Learning History as fact, and not fiction
by Sandhya Jain on 25 Jul 2017 15 Comments

As schools reopened earlier this month, voices began to be raised about the quality of education being imparted to students in certain subjects, especially history. Uttar Pradesh Chief Minister Yogi Adityanath questioned the rationale behind excluding certain revered figures from the school curriculum. Though much has been written over the years about distortions in textbooks written by Marxist-Secularist scholars who dominated academia for decades under Congress patronage (which governments in between could not shake), it was hoped that the Bharatiya Janata Party, with its own parliamentary majority, would urgently address the problem.


Prime Minister Narendra Modi personally focused on ambitious nationwide schemes for the marginalised (Jan Dhan Yojana, Swachh Bharat, housing for all, etc.) and firming up ties with the neighbourhood and bilateral relations with virtually all nations, a prescient move in a fast-changing world. He struggled with mega problems concerning the economy, of which demonetisation and the Goods and Services Tax (GST) are important pillars in controlling the parallel economy and raising government revenue.  


Successive education ministers have done little regarding two critical issues of public concern. However, on 21 July 2017, BJP MP, Maheish Giri, moved a private bill in the Lok Sabha to amend Article 15 (Clause 5), to modify the Right to Education Act. This clause, added by the Sonia Gandhi-led UPA regime in 2005, brought private (aided or unaided) schools within the ambit of the RTE and forced them to reserve 25 per cent seats for Economic Weaker Sections (EWS). This caused closure of lakhs of modest private schools across the country as they could not bear the financial burden.


Further, the UPA shamelessly gave minority institutions the luxury of not catering to EWS in their own communities, thus denying institutions run by Hindus the constitutional Right to Equality. Sadly, the Supreme Court pandered to this flagrant violation and religious bias. Given the growing public unrest over this issue, Giri’s initiative could eventually yield results.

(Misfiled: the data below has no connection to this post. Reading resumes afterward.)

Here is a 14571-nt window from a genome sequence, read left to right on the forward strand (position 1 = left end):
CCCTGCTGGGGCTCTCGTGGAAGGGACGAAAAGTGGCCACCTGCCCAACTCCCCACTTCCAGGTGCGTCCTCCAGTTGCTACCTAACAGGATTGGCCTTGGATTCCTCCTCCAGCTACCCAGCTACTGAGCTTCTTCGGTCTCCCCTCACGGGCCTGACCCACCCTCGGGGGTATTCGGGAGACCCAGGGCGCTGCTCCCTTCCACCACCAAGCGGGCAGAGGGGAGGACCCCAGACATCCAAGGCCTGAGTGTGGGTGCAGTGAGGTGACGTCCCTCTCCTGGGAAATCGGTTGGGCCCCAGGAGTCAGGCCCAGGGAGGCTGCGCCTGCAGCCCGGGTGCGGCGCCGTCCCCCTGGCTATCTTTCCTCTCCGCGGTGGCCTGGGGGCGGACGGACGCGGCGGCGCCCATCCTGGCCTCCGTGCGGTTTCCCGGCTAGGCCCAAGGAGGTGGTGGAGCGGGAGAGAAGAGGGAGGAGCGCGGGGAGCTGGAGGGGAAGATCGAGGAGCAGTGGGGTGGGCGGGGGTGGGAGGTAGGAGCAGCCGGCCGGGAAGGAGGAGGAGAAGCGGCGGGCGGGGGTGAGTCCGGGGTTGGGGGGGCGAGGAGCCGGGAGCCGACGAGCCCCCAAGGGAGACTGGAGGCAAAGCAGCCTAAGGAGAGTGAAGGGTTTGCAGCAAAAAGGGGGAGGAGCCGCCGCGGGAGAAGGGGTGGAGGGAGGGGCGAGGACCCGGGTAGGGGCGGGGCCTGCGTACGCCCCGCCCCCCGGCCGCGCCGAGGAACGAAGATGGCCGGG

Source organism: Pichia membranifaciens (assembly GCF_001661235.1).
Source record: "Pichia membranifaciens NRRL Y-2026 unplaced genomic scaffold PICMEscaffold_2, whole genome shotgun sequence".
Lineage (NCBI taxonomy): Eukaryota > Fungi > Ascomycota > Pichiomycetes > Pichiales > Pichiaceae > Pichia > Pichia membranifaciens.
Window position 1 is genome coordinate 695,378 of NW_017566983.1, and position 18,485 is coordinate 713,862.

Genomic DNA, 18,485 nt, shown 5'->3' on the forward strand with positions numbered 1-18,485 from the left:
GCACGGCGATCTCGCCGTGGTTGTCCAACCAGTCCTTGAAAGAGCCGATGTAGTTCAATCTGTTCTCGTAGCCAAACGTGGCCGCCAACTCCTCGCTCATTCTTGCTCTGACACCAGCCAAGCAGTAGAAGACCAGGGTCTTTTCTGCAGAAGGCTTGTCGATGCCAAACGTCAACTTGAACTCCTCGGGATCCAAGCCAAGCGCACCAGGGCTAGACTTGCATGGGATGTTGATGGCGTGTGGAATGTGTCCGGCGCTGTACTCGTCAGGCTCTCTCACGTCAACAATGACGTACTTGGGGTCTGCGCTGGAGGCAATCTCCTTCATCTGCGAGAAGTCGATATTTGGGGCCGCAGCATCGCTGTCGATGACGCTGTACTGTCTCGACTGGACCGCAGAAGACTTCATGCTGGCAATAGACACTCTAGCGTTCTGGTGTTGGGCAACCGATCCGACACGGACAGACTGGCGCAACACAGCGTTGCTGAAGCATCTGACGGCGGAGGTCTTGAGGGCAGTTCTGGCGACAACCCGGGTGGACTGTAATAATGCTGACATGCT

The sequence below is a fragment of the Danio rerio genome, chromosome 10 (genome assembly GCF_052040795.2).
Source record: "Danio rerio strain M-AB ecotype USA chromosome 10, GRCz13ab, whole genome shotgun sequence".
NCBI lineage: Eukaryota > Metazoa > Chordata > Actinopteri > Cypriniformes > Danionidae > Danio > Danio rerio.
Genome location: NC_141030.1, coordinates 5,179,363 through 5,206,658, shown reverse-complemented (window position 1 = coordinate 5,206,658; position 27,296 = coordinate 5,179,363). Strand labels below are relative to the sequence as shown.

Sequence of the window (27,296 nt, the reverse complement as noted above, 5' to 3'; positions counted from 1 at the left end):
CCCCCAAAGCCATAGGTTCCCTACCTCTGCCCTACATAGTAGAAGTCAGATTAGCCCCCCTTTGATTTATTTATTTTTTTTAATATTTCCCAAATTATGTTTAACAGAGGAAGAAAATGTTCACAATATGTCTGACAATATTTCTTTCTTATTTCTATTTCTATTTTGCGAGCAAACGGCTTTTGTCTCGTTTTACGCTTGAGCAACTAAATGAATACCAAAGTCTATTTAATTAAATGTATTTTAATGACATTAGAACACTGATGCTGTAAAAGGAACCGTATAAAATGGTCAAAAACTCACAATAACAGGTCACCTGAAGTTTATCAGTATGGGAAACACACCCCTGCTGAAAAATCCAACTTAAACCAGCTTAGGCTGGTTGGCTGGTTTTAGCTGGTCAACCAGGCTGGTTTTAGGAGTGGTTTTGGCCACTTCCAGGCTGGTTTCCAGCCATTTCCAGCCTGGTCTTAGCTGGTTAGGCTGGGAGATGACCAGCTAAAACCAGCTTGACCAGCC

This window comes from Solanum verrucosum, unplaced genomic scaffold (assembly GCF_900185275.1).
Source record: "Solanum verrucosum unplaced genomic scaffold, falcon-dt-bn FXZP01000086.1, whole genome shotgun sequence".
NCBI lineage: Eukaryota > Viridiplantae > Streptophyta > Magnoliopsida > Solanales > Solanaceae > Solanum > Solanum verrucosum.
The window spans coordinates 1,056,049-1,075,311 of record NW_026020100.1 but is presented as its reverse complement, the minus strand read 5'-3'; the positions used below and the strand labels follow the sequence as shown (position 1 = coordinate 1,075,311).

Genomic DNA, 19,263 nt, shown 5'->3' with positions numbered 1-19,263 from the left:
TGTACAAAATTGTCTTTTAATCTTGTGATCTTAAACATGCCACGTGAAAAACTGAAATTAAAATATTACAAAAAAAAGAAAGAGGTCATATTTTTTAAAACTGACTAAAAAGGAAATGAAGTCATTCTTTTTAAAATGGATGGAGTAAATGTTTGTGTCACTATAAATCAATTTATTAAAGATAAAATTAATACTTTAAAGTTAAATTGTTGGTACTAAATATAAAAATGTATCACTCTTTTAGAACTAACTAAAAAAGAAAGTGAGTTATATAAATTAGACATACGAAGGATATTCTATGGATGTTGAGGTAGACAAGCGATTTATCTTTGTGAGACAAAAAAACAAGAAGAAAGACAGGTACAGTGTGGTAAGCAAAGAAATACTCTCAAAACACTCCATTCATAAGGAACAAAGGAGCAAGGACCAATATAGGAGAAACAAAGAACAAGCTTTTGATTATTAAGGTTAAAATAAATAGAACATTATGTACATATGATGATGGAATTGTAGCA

History is a critical tool of nation-building. While early tinkering with the discipline began with Jawaharlal Nehru’s famous spat with R.C. Majumdar, India’s invented and distorted history blossomed in the 1970s when Indira Gandhi needed Left support to stabilise her regime and surrendered the education sector to them and funded the plethora of institutions they created to bolster their hegemony across the spectrum.


Soon, the National Council of Educational Research and Training (NCERT) emerged as the sole authority for writing and prescribing textbooks for schools, and became the target of public ire for gross distortions and errors (e.g., Bhagat Singh was a terrorist).


Two young scholars, Neeraj Atri and Munieshwer A. Sagar, have systematically culled the factual and ideological distortions in textbooks taught from Class VI to Class XII, the impressionable age when children imbibe for life what is taught in school; few take up History in college, where they might be exposed to more varied material. Brainwashed Republic (Abhishek Publications, 2017) is the result of these painstaking efforts.